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Predicting increased fluid requirements during the resuscitation of thermally injured patients.
J Trauma 2004; 56(2):404-13; discussion 413-4JT

Abstract

BACKGROUND

We determined whether factors present soon after burn predict which patients will receive more than 4 mL/kg/% burn during the first 24 hours, and whether total fluid intake during the first 24 hours (VOL) contributes to in-hospital mortality (MORT).

METHODS

We reviewed the records of patients admitted during 1987-97. The modified Brooke resuscitation formula was used. One hundred four patients met inclusion criteria: total body surface area burned (TBSA) > or = 20%; admission directly from the field; weight > 30 kg; no electric injury, mechanical trauma, or blood transfusions; and survival > or = 24 hours postburn. Eighty-nine records were complete.

RESULTS

Mean TBSA was 43%, mean full-thickness burn size was 21%, mean age was 41 years, mean VOL was 4.9 mL/kg/% burn, and mean lactated Ringer's volume was 4.4 mL/kg/% burn; 53% had inhalation injury. MORT was 25.8%. Mean urine output was 0.77 mL/kg/h. By linear regression, VOL was associated with weight (negatively) and full-thickness burn size (r2 = 0.151). By logistic regression, receipt of over 4 mL/kg/% burn was predicted at admission by weight (negatively) and TBSA; by 24 hours postburn, mechanical ventilation replaced TBSA. With respect to MORT, logistic regression of admission factors yielded a model incorporating TBSA and an age function; by 24 hours postburn, the worst base deficit was added.

CONCLUSION

Burn size and weight (negatively) were associated with greater VOL. However, a close linear relationship between burn size and VOL was not observed. Mechanical ventilation supplanted TBSA by 24 hours as a predictor of high VOL. Worst base deficit, TBSA, and an age function, but not VOL, were predictors of MORT.

Authors+Show Affiliations

US Army Institute of Surgical Research, Charleston, South Carolina, USA. lee.cancio@us.army.milNo affiliation info availableNo affiliation info availableNo affiliation info availableNo affiliation info availableNo affiliation info availableNo affiliation info available

Pub Type(s)

Journal Article
Research Support, Non-U.S. Gov't
Research Support, U.S. Gov't, Non-P.H.S.

Language

eng

PubMed ID

14960986

Citation

Cancio, Leopoldo C., et al. "Predicting Increased Fluid Requirements During the Resuscitation of Thermally Injured Patients." The Journal of Trauma, vol. 56, no. 2, 2004, pp. 404-13; discussion 413-4.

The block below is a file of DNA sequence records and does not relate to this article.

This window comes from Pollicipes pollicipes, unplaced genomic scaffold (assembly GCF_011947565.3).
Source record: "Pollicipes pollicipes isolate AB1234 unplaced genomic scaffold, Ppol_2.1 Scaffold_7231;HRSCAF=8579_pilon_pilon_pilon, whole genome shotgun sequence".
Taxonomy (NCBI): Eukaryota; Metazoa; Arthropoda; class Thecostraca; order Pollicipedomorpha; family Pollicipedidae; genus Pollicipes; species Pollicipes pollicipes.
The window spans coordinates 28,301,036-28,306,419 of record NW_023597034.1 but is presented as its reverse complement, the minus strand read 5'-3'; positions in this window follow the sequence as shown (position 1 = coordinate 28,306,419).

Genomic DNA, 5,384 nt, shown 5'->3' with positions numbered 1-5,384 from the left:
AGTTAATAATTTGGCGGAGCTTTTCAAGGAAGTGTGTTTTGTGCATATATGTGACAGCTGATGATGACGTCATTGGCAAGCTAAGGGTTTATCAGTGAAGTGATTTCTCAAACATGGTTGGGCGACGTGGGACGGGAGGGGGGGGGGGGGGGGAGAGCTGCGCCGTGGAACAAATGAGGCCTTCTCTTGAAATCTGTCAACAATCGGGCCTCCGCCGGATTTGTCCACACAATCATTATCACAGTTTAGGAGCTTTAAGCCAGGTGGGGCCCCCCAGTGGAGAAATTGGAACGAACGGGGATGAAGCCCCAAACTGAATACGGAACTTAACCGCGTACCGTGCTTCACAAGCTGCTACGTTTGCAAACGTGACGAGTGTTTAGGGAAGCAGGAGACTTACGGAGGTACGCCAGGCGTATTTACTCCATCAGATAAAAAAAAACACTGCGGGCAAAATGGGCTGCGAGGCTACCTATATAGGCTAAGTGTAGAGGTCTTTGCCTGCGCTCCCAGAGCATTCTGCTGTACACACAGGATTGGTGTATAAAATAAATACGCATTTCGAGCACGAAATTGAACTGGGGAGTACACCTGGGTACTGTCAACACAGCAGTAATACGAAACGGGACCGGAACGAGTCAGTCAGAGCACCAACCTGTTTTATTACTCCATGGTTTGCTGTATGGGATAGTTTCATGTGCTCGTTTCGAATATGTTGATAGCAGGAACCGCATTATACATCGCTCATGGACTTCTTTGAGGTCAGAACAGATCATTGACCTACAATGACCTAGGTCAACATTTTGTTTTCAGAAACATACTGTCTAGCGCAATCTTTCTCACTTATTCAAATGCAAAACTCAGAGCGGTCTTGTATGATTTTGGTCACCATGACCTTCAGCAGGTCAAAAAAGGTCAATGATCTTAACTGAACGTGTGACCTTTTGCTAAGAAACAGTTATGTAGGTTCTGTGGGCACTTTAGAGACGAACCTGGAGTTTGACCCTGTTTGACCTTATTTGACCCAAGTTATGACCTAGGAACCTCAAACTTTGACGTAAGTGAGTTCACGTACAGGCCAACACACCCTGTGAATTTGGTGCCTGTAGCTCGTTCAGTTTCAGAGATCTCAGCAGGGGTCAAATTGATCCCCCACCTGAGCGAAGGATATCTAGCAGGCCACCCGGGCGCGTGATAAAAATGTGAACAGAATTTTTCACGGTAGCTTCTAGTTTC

Cancio LC, Chávez S, Alvarado-Ortega M, et al. Predicting increased fluid requirements during the resuscitation of thermally injured patients. J Trauma. 2004;56(2):404-13; discussion 413-4.
Cancio, L. C., Chávez, S., Alvarado-Ortega, M., Barillo, D. J., Walker, S. C., McManus, A. T., & Goodwin, C. W. (2004). Predicting increased fluid requirements during the resuscitation of thermally injured patients. The Journal of Trauma, 56(2), pp. 404-13; discussion 413-4.
Cancio LC, et al. Predicting Increased Fluid Requirements During the Resuscitation of Thermally Injured Patients. J Trauma. 2004;56(2):404-13; discussion 413-4. PubMed PMID: 14960986.
* Article titles in AMA citation format should be in sentence-case
TY - JOUR T1 - Predicting increased fluid requirements during the resuscitation of thermally injured patients. AU - Cancio,Leopoldo C, AU - Chávez,Saturnino, AU - Alvarado-Ortega,Moisés, AU - Barillo,David J, AU - Walker,Steven C, AU - McManus,Albert T, AU - Goodwin,Cleon W, PY - 2004/2/13/pubmed PY - 2004/3/19/medline PY - 2004/2/13/entrez SP - 404-13; discussion 413-4 JF - The Journal of trauma JO - J Trauma VL - 56 IS - 2 N2 - BACKGROUND: We determined whether factors present soon after burn predict which patients will receive more than 4 mL/kg/% burn during the first 24 hours, and whether total fluid intake during the first 24 hours (VOL) contributes to in-hospital mortality (MORT). METHODS: We reviewed the records of patients admitted during 1987-97. The modified Brooke resuscitation formula was used. One hundred four patients met inclusion criteria: total body surface area burned (TBSA) > or = 20%; admission directly from the field; weight > 30 kg; no electric injury, mechanical trauma, or blood transfusions; and survival > or = 24 hours postburn. Eighty-nine records were complete. RESULTS: Mean TBSA was 43%, mean full-thickness burn size was 21%, mean age was 41 years, mean VOL was 4.9 mL/kg/% burn, and mean lactated Ringer's volume was 4.4 mL/kg/% burn; 53% had inhalation injury. MORT was 25.8%. Mean urine output was 0.77 mL/kg/h. By linear regression, VOL was associated with weight (negatively) and full-thickness burn size (r2 = 0.151). By logistic regression, receipt of over 4 mL/kg/% burn was predicted at admission by weight (negatively) and TBSA; by 24 hours postburn, mechanical ventilation replaced TBSA. With respect to MORT, logistic regression of admission factors yielded a model incorporating TBSA and an age function; by 24 hours postburn, the worst base deficit was added. CONCLUSION: Burn size and weight (negatively) were associated with greater VOL. However, a close linear relationship between burn size and VOL was not observed. Mechanical ventilation supplanted TBSA by 24 hours as a predictor of high VOL. Worst base deficit, TBSA, and an age function, but not VOL, were predictors of MORT. SN - 0022-5282 UR - https://www.unboundmedicine.com/medline/citation/14960986/full_citation L2 - http://Insights.ovid.com/pubmed?pmid=14960986 DB - PRIME DP - Unbound Medicine ER -